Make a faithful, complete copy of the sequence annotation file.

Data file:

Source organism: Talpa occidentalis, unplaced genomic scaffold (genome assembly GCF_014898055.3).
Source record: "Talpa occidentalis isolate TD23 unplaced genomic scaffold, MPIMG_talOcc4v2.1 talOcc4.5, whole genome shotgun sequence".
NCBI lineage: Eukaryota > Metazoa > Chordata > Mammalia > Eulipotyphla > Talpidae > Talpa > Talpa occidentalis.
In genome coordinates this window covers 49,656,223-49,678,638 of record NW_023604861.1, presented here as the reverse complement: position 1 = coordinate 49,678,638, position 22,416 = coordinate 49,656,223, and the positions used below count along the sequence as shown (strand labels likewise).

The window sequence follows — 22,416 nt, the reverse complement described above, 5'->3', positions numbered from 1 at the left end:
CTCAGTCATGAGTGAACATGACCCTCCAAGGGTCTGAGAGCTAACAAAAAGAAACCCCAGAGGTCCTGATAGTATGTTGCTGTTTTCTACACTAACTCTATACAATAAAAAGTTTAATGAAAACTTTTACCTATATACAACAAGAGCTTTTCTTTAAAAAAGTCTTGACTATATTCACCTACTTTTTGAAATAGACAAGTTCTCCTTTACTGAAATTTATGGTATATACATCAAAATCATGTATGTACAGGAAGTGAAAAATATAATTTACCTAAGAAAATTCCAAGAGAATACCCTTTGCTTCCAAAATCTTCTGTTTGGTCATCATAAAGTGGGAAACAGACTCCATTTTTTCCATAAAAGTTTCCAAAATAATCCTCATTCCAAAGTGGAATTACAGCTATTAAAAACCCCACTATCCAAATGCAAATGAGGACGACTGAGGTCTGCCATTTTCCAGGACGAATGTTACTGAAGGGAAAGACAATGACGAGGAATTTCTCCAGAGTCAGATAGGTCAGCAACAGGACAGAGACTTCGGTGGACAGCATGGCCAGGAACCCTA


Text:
Source organism: Talpa occidentalis, unplaced genomic scaffold (genome assembly GCF_014898055.3).
Source record: "Talpa occidentalis isolate TD23 unplaced genomic scaffold, MPIMG_talOcc4v2.1 talOcc4.5, whole genome shotgun sequence".
NCBI lineage: Eukaryota > Metazoa > Chordata > Mammalia > Eulipotyphla > Talpidae > Talpa > Talpa occidentalis.
In genome coordinates this window covers 49,656,223-49,678,638 of record NW_023604861.1, presented here as the reverse complement: position 1 = coordinate 49,678,638, position 22,416 = coordinate 49,656,223, and the positions used below count along the sequence as shown (strand labels likewise).

The window sequence follows — 22,416 nt, the reverse complement described above, 5'->3', positions numbered from 1 at the left end:
CTCAGTCATGAGTGAACATGACCCTCCAAGGGTCTGAGAGCTAACAAAAAGAAACCCCAGAGGTCCTGATAGTATGTTGCTGTTTTCTACACTAACTCTATACAATAAAAAGTTTAATGAAAACTTTTACCTATATACAACAAGAGCTTTTCTTTAAAAAAGTCTTGACTATATTCACCTACTTTTTGAAATAGACAAGTTCTCCTTTACTGAAATTTATGGTATATACATCAAAATCATGTATGTACAGGAAGTGAAAAATATAATTTACCTAAGAAAATTCCAAGAGAATACCCTTTGCTTCCAAAATCTTCTGTTTGGTCATCATAAAGTGGGAAACAGACTCCATTTTTTCCATAAAAGTTTCCAAAATAATCCTCATTCCAAAGTGGAATTACAGCTATTAAAAACCCCACTATCCAAATGCAAATGAGGACGACTGAGGTCTGCCATTTTCCAGGACGAATGTTACTGAAGGGAAAGACAATGACGAGGAATTTCTCCAGAGTCAGATAGGTCAGCAACAGGACAGAGACTTCGGTGGACAGCATGGCCAGGAACCCTA